The upcoming conference for sex offender reform in Atlanta is my opportunity. It's my chance to let my legislators know that these laws affect me and my son too. It's my chance to share with others the pain and hurt it has caused to innocent people. I've spoken with so many young men who made stupid choices who feel life is not worth living. There is no future and no hope. The world views them all as child raping kidnappers who deserve all the humiliation they have received even when they had consensual sex with an underage minor...some of them are now married to those they "offended" against and are trying to raise their children and lead as normal of a life as they can under the shame of the registry. Could you imagine a mom taking her children to school with a "sex offender" license plate on her car because her husband is on the registry...that is the future that they and I have to look forward too. I've heard people say that it is unfortunate that those who really didn't hurt a child have to register but the public has the right to know who is dangerous. Seriously? People vote for lawmakers on the basis that they continue to make laws that are unconstitutional and put innocent people in danger and so they feel no remorse for those whose lives are ruined so they can "feel" safe? Did my son feel safe on the bus when the kids were telling him his dad was a bad person? Are we safe from the stranger who took our photograph? Are we safe from those who think the worst of our husbands and are capable of burning our house down with us in it? Our address and my husband's sin is on a national registry...are we safe? That is what is happening across America...but you won't hear about it on the news because there is no sympathy for the sex offender and his family.

So I have a chance to tell the world my side of the story they will never hear unless I tell it. I have a chance to tell them that my husband did something stupid and he is sorry for what he did; he has no desire to hurt children. I have a chance to tell them that they are being fed lies from rising politicians who use fear to obtain their vote. There is real research out there and the lies John Walsh and Nancy Grace spout out are based on hatred and not facts.

We sent out thousands of letters. My friend from SOIssues has helped us spread the word to the thousands of members on his site...but the response is less than 10%. We've got enough attendees to make a statement...possibly even to reach a national level...but will it be enough to make change...real change that could come soon? Why are we not filling up a stadium with people who have had enough and who want to learn how to make an impact and a difference? How much worse does it have to get before they will come and support reform? We can't get those unaffected by the registry to stand why won't they who are? We couldn't reach everyone, but for the ones we did, I just don't understand why they won't come.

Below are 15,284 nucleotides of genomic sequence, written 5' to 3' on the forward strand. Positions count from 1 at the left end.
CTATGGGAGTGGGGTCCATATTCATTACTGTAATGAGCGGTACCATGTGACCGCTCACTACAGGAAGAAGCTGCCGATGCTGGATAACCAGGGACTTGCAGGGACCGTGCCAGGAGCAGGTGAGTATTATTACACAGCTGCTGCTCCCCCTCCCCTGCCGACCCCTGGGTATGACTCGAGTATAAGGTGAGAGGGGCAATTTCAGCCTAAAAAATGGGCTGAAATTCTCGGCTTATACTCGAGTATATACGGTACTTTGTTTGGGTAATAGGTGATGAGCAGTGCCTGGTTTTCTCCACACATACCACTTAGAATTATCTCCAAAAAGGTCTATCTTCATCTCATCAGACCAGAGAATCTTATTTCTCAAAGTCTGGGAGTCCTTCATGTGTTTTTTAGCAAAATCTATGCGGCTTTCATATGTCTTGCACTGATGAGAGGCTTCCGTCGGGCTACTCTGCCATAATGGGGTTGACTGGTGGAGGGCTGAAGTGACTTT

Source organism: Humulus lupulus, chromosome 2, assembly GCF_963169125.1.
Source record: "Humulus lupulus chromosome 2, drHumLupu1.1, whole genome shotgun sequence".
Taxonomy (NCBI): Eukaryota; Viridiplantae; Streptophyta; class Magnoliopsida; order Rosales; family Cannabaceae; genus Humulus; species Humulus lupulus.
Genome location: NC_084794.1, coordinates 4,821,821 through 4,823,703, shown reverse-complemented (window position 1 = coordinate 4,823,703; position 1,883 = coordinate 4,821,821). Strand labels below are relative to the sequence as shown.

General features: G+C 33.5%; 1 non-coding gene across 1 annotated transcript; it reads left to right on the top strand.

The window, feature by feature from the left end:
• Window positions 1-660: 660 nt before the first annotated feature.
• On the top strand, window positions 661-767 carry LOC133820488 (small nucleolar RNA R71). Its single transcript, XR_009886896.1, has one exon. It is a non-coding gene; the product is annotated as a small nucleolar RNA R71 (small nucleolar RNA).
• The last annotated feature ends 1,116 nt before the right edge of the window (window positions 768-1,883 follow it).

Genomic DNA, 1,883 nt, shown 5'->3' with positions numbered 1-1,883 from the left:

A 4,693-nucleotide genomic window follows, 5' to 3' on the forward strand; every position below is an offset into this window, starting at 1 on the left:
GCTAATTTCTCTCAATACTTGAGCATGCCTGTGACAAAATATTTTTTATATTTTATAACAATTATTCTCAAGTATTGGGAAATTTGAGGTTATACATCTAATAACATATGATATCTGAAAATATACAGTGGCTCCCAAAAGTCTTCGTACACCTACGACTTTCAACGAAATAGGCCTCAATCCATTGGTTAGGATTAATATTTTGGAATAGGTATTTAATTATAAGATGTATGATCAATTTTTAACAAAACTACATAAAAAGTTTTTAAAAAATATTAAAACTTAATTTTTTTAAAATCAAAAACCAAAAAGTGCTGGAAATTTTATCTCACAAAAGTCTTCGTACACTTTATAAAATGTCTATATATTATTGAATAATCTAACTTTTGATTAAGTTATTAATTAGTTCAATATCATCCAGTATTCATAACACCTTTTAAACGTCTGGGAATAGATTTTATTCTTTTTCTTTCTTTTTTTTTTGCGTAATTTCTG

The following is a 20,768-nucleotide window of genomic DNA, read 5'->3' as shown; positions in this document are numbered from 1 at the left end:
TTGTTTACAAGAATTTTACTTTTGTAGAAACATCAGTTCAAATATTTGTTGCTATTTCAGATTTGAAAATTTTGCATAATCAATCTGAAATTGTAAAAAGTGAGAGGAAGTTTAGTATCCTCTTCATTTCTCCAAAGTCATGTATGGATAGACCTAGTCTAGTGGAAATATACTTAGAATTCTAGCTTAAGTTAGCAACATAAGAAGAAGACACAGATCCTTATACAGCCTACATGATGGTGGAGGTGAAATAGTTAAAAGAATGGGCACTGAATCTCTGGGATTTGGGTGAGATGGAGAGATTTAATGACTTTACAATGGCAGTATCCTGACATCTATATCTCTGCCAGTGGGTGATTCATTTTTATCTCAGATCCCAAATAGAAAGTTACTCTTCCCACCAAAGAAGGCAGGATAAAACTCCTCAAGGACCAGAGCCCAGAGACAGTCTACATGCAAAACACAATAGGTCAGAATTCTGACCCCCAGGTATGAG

"They who can give up essential liberty to obtain a little temporary safety deserve neither liberty nor safety." - Benjamin Franklin


Report of the Sex Offender Policy Task Force (PDF)
Letter (PDF)
Other Documents


The following sex offender policy statements were adopted by the Board of Directors of the National Association of Criminal Defense Lawyers by unanimous vote at the Association’s Midwinter Meeting in San Diego, CA, February 24, 2007:

I. NACDL opposes the death penalty as a sanction for sex offenders.

II. NACDL opposes mandatory minimum sentences.

II. NACDL opposes sex offender registration and public notification laws. If employed at all, sex offender registries should classify sex offenders on the basis of risk, with full due process of law. Public/community notification provisions should be reserved for “High Risk” sex offenders.

IV. NACDL opposes civil commitment laws because they punish offenders who have paid their debt to society. If employed at all, sex offender civil commitment statutes should provide a full panoply of due process rights including the right to a jury trial, the right to confront adverse witnesses, the right to present evidence, rules of evidence, a high burden of proof on the government and a process for review and discharge which levels the burden squarely on the government.

V. NACDL opposes residence restrictions because such laws and ordinances do not provide effective community protection and threaten offender stability and reintegration into society.

VI. Sex offender treatment and rehabilitation programs should be adequately funded and available both in our prisons and in the community. Such programs should not include mandatory polygraph examinations and should respect Fifth Amendment rights.

VII. Children are different.

The National Association of Criminal Defense Lawyers (NACDL) recognizes that sex offenses and child sexual abuse cause great pain and suffering to victims and their families. NACDL defends the constitutional rights of the accused and former offenders, not the crime itself. We believe that sexual abuse of children and adults should be responsibly investigated and vigorously prosecuted when it is discovered. However, it is important that our society’s vigor in this regard does not impair the need to make criminal justice policy decisions based upon facts, sound scientific research, and evidence, giving due consideration to the rights of both complainants and offenders.